RH, Be careful. Hayek recanted the idea that a government withdrawal from the monetary sphere was not practical. That was the result of a new theoretical insight on his part that he had not conceived of in his earlier work. But his new insight into monetary theory does not at all mean that he recanted his explicit statements that government involvement in the monetary system was not the kind of central planning that he had warned against in the Road to Serfdom or his earlier theoretical writings on central planning or that such involvement was in any way inconsistent with nineteenth century liberalism.

    I myself have written a book on free banking, arguing that under certain conditions, a free banking system under a kind of indirect convertibility, would allow us to do away with any discretionary authority on the part of the Fed or any central bank. So I am by no means an unqualified supporter of the Fed or of central banks in general. But just because someone opposes an institution, it doesn’t give him the right to accuse it of being engaging in an activity that is far more sinister than the function that it is, necessarily or not, performing.

    Hayek, by the way, was one of my inspirations in writing my book, but despite my admiration for him, I think that I showed that he was mistaken in his claims that a competitive process could be relied on to establish a standard or multiple standards in terms of which the value of different privately produced competing monies would be determined. He simply assumed that banks could give their liabilities value without specifying some outside asset in terms of which their money could be evaluated and he also failed to see that there are powerful network effects that would force the convergence of multiple standards on a single standard, and that the convergence would not necessarily result in the choice of an optimal standard.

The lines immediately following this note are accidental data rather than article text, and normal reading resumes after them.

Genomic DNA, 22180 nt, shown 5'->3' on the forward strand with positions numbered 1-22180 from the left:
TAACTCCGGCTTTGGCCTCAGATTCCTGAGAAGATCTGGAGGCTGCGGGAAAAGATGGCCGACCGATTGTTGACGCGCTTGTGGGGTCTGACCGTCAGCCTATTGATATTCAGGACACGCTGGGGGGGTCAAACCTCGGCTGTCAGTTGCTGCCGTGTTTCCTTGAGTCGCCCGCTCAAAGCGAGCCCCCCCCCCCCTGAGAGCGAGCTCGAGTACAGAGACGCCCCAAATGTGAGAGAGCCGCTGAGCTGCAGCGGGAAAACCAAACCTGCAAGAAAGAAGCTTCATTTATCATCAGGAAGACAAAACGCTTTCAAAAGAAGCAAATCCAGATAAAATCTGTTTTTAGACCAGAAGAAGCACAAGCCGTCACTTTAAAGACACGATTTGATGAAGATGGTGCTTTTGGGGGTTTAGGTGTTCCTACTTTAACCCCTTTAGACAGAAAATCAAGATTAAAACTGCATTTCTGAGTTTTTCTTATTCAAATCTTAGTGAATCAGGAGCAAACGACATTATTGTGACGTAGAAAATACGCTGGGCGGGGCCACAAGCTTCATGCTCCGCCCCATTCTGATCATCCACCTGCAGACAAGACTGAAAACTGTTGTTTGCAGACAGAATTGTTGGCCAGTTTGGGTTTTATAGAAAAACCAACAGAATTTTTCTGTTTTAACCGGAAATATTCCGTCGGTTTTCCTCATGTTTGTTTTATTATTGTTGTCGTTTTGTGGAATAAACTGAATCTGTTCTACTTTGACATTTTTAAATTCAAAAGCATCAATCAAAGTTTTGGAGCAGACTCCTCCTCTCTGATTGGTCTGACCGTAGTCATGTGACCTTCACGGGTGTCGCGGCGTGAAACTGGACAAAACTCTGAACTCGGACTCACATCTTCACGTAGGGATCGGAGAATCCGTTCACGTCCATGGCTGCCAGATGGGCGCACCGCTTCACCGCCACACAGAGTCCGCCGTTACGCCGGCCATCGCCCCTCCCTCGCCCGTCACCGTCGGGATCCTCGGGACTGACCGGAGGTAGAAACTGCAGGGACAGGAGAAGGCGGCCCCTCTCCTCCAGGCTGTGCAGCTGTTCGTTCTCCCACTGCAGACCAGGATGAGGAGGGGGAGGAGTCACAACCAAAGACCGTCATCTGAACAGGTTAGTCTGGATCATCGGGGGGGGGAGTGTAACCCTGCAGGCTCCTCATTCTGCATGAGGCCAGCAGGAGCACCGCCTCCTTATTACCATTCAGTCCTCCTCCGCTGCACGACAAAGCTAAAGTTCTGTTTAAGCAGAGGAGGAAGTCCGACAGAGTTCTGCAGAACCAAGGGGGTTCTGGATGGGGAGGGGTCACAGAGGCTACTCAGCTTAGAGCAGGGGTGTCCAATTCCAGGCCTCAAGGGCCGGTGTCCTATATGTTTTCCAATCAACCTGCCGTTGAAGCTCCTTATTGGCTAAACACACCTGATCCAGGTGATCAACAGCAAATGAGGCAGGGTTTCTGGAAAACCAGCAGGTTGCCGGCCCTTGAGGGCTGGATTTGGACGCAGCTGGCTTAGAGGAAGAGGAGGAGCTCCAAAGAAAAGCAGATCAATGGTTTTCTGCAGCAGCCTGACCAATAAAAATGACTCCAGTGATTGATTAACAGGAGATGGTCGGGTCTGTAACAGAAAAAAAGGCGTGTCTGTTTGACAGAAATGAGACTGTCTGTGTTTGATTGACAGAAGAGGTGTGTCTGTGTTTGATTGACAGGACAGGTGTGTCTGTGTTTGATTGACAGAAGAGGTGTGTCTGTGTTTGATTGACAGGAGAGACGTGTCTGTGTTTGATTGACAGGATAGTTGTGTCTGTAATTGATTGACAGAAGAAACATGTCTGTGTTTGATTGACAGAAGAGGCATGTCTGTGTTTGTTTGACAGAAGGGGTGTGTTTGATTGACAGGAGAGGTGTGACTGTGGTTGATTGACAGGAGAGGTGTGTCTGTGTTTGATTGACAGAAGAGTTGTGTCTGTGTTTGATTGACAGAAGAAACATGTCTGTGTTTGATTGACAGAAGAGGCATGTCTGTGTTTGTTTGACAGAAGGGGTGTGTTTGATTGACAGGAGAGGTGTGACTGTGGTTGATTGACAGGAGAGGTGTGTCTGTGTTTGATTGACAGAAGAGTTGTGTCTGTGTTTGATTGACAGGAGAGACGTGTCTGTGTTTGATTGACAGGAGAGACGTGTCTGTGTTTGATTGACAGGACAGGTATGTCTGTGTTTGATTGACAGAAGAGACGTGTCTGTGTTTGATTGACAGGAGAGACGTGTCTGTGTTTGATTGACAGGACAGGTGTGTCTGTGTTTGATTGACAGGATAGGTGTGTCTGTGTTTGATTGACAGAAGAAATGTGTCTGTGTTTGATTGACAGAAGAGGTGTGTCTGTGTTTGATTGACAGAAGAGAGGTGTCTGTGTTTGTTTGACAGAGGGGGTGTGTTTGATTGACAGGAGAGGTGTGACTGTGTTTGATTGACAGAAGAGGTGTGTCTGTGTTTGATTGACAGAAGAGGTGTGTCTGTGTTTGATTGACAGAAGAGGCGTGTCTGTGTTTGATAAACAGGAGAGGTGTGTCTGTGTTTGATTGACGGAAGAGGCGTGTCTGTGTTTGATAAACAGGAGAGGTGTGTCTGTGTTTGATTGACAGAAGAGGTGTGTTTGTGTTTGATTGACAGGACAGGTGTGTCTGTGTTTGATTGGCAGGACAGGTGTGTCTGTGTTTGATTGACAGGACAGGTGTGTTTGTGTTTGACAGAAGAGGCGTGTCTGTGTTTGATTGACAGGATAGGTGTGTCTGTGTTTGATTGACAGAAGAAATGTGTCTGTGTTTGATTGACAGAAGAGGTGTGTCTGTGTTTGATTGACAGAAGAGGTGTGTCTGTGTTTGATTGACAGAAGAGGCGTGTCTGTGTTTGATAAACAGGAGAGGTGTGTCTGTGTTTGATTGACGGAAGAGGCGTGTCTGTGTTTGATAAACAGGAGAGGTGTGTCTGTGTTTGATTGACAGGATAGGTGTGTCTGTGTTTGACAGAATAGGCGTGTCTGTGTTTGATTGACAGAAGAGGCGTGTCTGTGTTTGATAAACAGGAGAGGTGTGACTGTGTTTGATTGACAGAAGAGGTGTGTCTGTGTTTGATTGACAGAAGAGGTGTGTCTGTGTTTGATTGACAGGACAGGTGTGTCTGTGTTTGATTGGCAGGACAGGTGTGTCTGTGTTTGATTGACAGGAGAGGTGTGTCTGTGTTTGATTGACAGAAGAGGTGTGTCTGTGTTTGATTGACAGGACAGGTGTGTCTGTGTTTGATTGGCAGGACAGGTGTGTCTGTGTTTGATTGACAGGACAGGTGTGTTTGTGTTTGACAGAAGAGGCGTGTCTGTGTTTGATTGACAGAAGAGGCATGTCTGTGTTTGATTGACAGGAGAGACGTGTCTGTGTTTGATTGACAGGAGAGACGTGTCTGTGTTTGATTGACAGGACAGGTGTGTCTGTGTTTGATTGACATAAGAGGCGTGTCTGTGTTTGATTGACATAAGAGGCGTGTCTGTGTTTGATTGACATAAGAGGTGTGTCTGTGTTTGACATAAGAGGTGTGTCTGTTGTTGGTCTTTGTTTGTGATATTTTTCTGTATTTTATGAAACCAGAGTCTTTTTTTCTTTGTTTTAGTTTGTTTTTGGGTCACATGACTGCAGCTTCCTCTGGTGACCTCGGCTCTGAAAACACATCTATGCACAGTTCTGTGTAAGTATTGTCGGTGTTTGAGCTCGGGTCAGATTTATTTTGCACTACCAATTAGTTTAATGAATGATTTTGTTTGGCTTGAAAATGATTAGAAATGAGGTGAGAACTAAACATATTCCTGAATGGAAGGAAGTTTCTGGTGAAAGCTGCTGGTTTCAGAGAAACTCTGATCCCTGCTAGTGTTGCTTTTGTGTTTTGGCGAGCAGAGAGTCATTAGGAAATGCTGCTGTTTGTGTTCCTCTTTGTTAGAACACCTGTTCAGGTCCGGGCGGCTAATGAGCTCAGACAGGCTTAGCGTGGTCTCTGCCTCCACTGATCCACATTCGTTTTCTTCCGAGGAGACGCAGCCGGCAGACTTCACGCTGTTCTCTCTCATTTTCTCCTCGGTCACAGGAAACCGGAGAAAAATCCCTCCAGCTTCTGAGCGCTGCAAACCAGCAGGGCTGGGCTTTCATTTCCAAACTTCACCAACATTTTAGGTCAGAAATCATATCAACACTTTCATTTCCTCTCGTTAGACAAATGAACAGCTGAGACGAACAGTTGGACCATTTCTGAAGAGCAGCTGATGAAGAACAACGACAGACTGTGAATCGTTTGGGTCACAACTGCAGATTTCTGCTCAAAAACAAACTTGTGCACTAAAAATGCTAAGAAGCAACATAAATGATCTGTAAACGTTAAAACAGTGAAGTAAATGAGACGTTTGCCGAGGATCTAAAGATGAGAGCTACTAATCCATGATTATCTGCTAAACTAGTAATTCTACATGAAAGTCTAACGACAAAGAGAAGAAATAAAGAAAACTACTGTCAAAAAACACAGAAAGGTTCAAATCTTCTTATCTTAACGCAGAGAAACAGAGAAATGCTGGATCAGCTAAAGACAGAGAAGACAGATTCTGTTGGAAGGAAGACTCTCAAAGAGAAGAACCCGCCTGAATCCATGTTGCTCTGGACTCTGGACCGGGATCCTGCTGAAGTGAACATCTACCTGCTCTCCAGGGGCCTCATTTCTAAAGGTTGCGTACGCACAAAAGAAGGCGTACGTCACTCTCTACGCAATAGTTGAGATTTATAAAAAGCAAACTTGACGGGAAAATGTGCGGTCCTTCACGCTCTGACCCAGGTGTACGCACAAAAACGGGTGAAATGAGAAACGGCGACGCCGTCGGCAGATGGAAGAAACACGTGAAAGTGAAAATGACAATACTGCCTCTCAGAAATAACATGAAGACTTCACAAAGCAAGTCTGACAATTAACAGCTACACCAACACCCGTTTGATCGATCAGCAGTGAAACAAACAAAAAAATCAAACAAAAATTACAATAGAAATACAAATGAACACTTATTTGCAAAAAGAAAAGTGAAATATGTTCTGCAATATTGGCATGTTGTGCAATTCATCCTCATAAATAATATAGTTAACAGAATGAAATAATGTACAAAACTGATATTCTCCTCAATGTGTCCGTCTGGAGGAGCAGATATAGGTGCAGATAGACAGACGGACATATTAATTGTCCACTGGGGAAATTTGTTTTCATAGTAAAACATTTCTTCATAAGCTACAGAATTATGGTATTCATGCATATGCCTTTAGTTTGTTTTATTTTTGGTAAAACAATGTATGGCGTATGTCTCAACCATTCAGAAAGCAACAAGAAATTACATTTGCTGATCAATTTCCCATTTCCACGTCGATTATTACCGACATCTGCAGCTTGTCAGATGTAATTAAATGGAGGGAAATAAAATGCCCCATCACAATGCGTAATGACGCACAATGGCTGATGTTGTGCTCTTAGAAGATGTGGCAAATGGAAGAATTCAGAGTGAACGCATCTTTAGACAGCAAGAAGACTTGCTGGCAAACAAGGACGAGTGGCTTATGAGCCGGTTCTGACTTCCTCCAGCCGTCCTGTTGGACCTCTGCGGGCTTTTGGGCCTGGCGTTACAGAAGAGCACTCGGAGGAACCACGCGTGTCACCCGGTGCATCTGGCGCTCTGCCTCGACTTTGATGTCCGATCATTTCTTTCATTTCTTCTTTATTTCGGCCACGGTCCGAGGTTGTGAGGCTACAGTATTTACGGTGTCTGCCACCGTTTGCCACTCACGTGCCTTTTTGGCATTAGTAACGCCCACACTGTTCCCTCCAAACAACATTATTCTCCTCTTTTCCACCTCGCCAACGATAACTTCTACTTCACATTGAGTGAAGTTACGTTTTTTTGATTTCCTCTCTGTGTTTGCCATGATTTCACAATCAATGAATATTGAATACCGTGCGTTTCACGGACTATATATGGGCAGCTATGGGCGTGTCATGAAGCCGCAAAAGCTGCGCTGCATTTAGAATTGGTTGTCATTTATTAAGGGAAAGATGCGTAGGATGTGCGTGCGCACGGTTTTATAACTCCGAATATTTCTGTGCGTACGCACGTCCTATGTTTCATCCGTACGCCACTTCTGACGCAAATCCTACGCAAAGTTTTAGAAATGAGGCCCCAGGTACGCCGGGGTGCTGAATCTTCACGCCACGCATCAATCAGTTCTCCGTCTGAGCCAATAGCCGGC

3. 3 Dave Brewitz August 10, 2011 at 10:03 am

    I am admittedly rather new to the different monetary ideas that exist. I have been initially siding with a full-reserve perspective on monetary issues but you have made some good arguments and interesting points so, along with reading freebanking.org, I will continue to follow along with your blog in pursuit of other persuasive ideas that are still consistent with liberty and prosperity. BTW, I put your site in my bloglines after I saw a shout out for you from Freebanking.org.

    It also seems like Hawtrey may have been on to something and you have certainly peaked my interest in his work. Especially his framework for how the monetary policies, in relation to the gold reserves, should have been handled following WWI that would have possibly allowed us to keep the gold standard intact (I got that little bit of info based on your response to an Amazon.com review of your book). I would certainly like to read more about that topic as part of my general interest in economic history.


  4. 4 John Hawkins August 10, 2011 at 11:12 am


    I have a very hazy understanding of Hayek’s free banking ideas, but wasn’t his notion that the issuer would promise to keep a certain bundle of goods at a certain price in its own fiduciary media (like keeping a bundle of certain grocery goods below 5 notes worth of value) by controlling the quantity of notes issued, and that this bundle would be in a way the “outside asset”?

    Free banking has always seemed the strangest and most interesting part of libertarian economics to me simply because it’s such a foreign concept. I think Hayek said it quite well in his own humble way:

    “The interesting fact is that what I have called the monopoly of government of issuing money has not only deprived us of good money but has also deprived us of the only process by which we can find out what would be good money.”

    I’m hooked on your blog, by the way. Keep up the great work!


  5. 5 Benjamin Cole August 10, 2011 at 11:14 am